While a person with depression or bipolar disorder typically endures the same mood for weeks, a person with BPD may experience intense bouts of anger, depression, and anxiety that may last only hours, or at most a day. These may be associated with episodes of impulsive aggression, self-injury, and drug or alcohol abuse. Distortions in cognition and sense of self can lead to frequent changes in long-term goals, career plans, jobs, friendships, gender identity, and values. Sometimes people with BPD view themselves as fundamentally bad, or unworthy. They may feel unfairly misunderstood or mistreated, bored, empty, and have little idea who they are. Such symptoms are most acute when people with BPD feel isolated and lacking in social support, and may result in frantic efforts to avoid being alone.

I’d like to put forth the observation that psychology in the US is mainly concerned with predicting and manipulating the behavior of large numbers of people. There is little or no acknowledgement of an internal landscape, because you can’t measure emotions – you can only measure how they are expressed. The psychologists aren’t healers, they are agents of social control.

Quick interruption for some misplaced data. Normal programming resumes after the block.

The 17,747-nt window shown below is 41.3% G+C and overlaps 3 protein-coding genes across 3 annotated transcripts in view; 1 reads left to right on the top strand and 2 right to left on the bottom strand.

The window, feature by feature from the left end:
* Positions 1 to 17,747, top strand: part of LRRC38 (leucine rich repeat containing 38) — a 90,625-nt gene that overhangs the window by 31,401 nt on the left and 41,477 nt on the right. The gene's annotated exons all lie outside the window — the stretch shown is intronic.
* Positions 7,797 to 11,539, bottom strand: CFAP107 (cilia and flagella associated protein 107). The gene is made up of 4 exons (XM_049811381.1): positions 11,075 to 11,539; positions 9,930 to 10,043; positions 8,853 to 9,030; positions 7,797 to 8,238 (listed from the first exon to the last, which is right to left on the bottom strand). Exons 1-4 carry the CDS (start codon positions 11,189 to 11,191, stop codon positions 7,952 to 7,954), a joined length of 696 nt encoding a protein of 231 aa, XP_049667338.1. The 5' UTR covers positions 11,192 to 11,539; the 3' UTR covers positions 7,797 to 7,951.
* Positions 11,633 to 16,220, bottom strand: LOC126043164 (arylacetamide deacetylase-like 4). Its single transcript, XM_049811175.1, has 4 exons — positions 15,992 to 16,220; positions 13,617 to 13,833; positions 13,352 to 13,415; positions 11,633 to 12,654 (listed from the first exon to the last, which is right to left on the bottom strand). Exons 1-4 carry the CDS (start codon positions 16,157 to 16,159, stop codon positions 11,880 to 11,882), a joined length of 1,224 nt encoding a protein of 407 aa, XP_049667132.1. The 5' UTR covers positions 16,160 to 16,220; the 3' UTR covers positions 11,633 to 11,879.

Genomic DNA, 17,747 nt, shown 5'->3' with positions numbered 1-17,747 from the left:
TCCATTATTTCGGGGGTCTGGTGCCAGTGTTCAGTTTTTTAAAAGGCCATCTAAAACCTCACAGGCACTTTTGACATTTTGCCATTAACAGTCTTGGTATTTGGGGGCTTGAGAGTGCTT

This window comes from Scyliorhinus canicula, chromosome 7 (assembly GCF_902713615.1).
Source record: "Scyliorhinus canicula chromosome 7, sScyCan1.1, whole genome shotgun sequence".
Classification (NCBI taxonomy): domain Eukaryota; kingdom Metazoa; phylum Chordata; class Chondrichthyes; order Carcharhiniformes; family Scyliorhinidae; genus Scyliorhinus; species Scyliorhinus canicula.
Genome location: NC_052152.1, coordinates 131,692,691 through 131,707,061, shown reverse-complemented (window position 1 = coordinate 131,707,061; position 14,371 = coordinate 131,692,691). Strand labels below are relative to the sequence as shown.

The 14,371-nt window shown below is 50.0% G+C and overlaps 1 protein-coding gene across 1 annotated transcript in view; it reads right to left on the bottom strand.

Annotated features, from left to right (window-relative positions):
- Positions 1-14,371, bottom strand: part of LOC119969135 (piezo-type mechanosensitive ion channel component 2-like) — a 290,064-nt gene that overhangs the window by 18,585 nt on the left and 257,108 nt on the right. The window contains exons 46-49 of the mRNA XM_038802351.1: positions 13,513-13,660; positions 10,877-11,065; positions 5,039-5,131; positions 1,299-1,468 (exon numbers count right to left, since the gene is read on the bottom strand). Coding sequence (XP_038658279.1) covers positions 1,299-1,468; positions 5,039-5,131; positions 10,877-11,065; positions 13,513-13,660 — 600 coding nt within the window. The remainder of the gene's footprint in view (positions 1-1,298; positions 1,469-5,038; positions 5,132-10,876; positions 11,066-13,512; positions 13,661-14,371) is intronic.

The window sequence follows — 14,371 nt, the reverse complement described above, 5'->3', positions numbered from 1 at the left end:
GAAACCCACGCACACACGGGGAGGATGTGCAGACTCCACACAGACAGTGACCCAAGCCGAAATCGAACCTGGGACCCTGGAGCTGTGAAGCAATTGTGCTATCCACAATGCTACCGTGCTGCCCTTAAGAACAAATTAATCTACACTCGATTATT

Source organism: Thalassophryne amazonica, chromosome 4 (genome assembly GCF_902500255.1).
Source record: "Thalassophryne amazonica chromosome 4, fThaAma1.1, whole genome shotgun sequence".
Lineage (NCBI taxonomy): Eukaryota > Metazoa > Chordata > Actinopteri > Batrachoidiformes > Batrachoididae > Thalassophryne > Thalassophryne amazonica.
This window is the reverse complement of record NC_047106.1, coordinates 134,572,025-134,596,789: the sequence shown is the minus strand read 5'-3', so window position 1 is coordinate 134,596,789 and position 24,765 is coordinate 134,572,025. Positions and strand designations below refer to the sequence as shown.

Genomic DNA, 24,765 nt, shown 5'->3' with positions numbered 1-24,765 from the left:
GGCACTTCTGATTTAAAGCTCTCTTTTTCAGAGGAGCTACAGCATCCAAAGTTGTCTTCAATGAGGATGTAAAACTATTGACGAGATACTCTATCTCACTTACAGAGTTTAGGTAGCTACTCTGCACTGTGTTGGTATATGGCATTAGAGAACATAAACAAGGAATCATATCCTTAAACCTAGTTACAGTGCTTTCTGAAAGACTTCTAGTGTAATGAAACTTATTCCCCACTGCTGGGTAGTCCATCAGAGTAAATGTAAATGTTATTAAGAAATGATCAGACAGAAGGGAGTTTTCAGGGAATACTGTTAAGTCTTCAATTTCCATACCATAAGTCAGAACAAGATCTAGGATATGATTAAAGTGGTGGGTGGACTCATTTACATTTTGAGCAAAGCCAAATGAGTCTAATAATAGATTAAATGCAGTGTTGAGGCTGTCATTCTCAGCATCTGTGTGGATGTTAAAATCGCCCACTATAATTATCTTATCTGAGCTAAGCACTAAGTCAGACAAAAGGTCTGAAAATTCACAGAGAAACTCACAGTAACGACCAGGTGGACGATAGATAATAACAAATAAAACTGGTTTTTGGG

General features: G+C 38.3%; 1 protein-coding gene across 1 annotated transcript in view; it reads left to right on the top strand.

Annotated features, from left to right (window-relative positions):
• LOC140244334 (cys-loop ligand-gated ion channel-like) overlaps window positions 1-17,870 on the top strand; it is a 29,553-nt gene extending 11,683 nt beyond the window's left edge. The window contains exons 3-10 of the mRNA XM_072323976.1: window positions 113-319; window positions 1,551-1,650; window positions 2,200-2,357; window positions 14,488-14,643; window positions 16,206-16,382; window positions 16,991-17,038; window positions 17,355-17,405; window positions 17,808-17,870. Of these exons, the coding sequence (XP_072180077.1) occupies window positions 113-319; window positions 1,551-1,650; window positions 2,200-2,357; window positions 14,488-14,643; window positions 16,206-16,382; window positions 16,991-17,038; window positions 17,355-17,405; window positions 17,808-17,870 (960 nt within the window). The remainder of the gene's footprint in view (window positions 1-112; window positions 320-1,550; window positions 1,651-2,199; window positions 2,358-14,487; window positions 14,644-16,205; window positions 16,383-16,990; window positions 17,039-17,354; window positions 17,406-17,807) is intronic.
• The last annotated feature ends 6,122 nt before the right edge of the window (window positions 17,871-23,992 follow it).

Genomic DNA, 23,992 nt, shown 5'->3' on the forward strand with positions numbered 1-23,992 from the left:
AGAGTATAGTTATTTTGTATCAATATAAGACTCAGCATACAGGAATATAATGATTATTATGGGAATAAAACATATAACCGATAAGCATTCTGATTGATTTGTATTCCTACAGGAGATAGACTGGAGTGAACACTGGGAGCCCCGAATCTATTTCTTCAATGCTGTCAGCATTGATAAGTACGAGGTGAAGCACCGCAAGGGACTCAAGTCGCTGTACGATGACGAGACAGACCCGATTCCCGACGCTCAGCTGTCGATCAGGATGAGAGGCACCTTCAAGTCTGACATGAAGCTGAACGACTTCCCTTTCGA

So. “Personality Disorder” means that a certain type of personality has been pathologized because their behaviors are uncomfortable to others. The behaviors relate to the coping style – but the real problem is that the person has a damaged ego. They have to rely on others to give them clues as to who they are!

The borderlines experience an overwhelming fear of abandonment. All of the crazy behavior is to prevent you from leaving. Unfortunately, the set point is so low that most of what you do looks like abandonment. Abandonment in this context doesn’t mean left alone to rebuild their life – which majorly sucks but isn’t the End of the World. Abandonment means that who they are has been taken away from them. They have little “I” so they have to be part of a “we.”

You can teach a borderline to withhold their emotions with Dialectic Behavioral Therapy (among others), but I’m not entirely convinced that any therapy changes the real problem. It has very little to do with wanting to change, and everything to do with the fact that the fear of abandonment is so deep that – well, damn, you practically have to tear down the whole house to fix the foundation. You see?

Here is the website for Dr. Marsha Linehan, Ph.D., ABPP, who developed DBT.
http://www.behavioraltech.com/index.cfm



Consensus Reality

February 13, 2007

Referring back to Shamanism and Talking to Dog.